The Economist recently published an in-depth look at some of the research into how men think about and use parental leave and other work-life flexibilities. Between the data and multiple interviews with men, largely representing Generation X and Millennials, they found that one of the biggest obstacles to men taking a larger role in their family life is that they’re afraid to take leave or work less.
Between 1977 and 2008, the percentage of men reporting a conflict between their career and their family went from 35 percent to 60 percent, while the percentage of women only increased by 7 percent, even though women do twice as much housework and childcare, on average, as men. In surveys, professional men want to spend more time at home just as often as women, but are significantly less likely to take advantage of family-friendly policies and flexibilities.
The most important factor is what other men are doing. Research shows that men are more likely to use parental leave and other flexibilities if other men are using them and if they are explicitly marketed as for men. This is in a world where, labor-saving technologies notwithstanding, the more time you spend at work, the more you earn. Research shows that the more time someone spends in the office, the more they earn, which has been increasingly the case since the 1990s.
Where does all of this come from? One theory holds that masculinity is seen as a status you earn, rather than an innate part of being a man. Because of that, men spend time and energy policing what is acceptable behavior and get locked into behavioral patterns which don’t help anyone involved. Indeed, given how much dissatisfaction that every man in this story expressed, it almost seems like modern men have built themselves a prison that doesn’t need any guards.
This is not to say that women have it easy. As one recent study noted, Generation X and Millennial women seem to be losing ground compared to Baby Boomers at the same phase of life. For example, their poverty rate is 37% higher, their suicide rate has gone up by 30%, and they are 10 times more likely to be in prison. But the best way to make it easier for women to “lean in” would be for their husbands and partners to feel free to take up more of the slack at home. Not to mention that one 15-year study found that men were in better health and happier when they split their home responsibilities more evenly with their wives as compared to when they focused more on work.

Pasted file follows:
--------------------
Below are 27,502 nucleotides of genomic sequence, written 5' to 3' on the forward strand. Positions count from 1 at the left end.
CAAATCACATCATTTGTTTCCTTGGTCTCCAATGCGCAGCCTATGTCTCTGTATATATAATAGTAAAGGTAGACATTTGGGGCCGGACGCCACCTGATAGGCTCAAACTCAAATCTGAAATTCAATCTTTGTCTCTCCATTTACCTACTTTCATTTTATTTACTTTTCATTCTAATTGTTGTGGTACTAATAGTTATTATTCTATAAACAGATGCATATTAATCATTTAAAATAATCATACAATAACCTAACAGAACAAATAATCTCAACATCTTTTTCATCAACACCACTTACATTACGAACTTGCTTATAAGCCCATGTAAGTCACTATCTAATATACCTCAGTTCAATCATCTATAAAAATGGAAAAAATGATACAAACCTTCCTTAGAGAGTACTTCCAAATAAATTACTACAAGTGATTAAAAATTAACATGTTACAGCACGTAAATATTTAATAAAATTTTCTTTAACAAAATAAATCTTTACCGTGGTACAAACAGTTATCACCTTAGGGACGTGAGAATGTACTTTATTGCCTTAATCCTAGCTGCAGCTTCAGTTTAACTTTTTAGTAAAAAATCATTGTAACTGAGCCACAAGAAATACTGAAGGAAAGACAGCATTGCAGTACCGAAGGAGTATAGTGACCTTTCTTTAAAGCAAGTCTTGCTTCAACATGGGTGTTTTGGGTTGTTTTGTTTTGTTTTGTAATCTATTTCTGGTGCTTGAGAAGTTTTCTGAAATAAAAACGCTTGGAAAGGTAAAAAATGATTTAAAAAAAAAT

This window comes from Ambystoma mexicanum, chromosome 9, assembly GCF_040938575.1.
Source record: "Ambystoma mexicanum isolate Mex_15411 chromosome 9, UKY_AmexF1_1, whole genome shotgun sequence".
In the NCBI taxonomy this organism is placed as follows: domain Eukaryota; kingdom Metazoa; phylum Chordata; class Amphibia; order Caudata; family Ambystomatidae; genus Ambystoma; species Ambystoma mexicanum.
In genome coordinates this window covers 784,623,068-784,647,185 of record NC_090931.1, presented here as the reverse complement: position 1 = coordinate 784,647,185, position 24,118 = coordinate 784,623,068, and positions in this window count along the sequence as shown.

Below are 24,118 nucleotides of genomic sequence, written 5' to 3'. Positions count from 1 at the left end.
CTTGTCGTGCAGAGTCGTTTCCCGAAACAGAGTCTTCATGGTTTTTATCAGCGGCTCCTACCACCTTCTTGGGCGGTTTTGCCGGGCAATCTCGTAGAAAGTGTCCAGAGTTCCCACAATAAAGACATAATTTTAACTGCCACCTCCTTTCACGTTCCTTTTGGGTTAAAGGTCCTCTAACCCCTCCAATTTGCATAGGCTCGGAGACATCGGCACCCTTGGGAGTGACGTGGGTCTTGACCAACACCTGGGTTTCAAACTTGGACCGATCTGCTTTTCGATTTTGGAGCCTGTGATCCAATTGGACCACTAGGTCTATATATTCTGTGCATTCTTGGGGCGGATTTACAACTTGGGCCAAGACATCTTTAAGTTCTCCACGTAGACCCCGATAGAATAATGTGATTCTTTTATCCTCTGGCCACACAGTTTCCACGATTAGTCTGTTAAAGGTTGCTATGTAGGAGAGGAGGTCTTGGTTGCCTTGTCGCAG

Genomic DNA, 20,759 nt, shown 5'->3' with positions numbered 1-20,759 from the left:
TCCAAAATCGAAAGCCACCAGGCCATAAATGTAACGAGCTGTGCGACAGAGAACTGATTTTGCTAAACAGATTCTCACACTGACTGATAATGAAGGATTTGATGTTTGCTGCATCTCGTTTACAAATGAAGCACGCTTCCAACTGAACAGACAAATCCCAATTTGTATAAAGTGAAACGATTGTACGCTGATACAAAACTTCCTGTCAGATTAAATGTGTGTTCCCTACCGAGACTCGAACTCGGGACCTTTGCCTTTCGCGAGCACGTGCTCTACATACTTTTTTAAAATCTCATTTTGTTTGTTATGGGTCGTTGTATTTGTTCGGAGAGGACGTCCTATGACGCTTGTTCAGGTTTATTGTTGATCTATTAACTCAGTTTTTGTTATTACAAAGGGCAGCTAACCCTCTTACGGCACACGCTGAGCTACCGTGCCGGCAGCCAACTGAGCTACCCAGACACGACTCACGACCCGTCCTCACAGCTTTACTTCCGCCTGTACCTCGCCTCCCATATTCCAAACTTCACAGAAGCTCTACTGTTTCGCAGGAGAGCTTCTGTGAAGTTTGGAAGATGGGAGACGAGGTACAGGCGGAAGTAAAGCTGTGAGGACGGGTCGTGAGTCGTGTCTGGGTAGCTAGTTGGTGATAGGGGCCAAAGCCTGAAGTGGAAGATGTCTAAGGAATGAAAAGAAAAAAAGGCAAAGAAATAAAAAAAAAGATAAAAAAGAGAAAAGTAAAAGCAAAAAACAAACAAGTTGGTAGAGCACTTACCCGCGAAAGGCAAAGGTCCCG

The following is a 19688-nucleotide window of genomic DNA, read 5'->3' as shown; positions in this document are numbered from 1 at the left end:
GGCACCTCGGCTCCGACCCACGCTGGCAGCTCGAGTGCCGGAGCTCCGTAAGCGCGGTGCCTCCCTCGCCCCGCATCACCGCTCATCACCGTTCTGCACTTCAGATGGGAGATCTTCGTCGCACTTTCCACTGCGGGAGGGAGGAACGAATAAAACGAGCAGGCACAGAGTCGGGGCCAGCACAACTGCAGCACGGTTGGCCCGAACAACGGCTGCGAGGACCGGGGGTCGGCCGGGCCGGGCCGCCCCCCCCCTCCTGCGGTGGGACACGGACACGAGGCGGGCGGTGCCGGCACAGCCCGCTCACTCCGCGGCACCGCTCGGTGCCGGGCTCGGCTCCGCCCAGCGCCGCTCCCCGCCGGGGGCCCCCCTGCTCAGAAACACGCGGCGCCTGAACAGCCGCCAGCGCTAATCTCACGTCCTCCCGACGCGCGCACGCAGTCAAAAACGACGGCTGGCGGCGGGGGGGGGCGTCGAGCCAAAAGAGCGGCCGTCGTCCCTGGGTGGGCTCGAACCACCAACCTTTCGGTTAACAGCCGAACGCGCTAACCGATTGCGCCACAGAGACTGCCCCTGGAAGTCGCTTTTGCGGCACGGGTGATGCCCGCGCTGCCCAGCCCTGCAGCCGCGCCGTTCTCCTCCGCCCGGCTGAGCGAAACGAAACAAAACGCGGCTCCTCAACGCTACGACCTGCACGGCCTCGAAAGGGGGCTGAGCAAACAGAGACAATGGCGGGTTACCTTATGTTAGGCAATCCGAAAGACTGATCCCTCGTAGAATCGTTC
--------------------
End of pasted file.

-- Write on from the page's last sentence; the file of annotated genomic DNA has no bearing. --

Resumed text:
What does this mean for talent management in the government? It’s tempting to assume that, with a standardized government pay system, these issues will be left for the private sector to manage. All the research, which just focuses on working men in all fields, suggests otherwise. If the biggest driver of change is the attitudes of men in the workplace, then this is a cultural issue. Making life easier for working fathers and creating a world where men feel free to spend more time with their families is as easy as demonstrating a different way of thinking. HR staff should be proactively communicating on these topics and creating a space for dialogue.
Managers and leadership can lead by example and shift the culture by showing how professional success and serving the public are compatible with raising the next generation of Americans. It would be ironic, after all, if we fell short in our responsibility to our children, even as we serve the public. All it takes is to stand up and show a better way.